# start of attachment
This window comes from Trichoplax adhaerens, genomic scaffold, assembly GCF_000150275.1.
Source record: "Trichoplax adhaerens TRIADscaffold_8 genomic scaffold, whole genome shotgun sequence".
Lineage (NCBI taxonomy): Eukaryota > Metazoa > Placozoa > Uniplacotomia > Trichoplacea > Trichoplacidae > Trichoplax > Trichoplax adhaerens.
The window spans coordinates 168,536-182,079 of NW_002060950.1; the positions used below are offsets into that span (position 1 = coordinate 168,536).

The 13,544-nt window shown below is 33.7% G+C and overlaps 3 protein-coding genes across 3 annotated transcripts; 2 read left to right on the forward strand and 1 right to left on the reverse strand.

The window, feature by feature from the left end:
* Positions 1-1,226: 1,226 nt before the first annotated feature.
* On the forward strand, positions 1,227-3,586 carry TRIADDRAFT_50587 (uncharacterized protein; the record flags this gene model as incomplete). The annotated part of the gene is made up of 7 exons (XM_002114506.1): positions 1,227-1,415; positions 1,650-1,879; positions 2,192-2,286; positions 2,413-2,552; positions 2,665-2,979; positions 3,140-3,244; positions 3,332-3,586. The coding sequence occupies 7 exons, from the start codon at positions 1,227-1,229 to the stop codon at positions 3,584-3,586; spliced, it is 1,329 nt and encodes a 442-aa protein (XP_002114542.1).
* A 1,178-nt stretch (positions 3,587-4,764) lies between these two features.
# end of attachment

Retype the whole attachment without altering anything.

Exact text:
This window comes from Trichoplax adhaerens, genomic scaffold, assembly GCF_000150275.1.
Source record: "Trichoplax adhaerens TRIADscaffold_8 genomic scaffold, whole genome shotgun sequence".
Lineage (NCBI taxonomy): Eukaryota > Metazoa > Placozoa > Uniplacotomia > Trichoplacea > Trichoplacidae > Trichoplax > Trichoplax adhaerens.
The window spans coordinates 168,536-182,079 of NW_002060950.1; the positions used below are offsets into that span (position 1 = coordinate 168,536).

The 13,544-nt window shown below is 33.7% G+C and overlaps 3 protein-coding genes across 3 annotated transcripts; 2 read left to right on the forward strand and 1 right to left on the reverse strand.

The window, feature by feature from the left end:
* Positions 1-1,226: 1,226 nt before the first annotated feature.
* On the forward strand, positions 1,227-3,586 carry TRIADDRAFT_50587 (uncharacterized protein; the record flags this gene model as incomplete). The annotated part of the gene is made up of 7 exons (XM_002114506.1): positions 1,227-1,415; positions 1,650-1,879; positions 2,192-2,286; positions 2,413-2,552; positions 2,665-2,979; positions 3,140-3,244; positions 3,332-3,586. The coding sequence occupies 7 exons, from the start codon at positions 1,227-1,229 to the stop codon at positions 3,584-3,586; spliced, it is 1,329 nt and encodes a 442-aa protein (XP_002114542.1).
* A 1,178-nt stretch (positions 3,587-4,764) lies between these two features.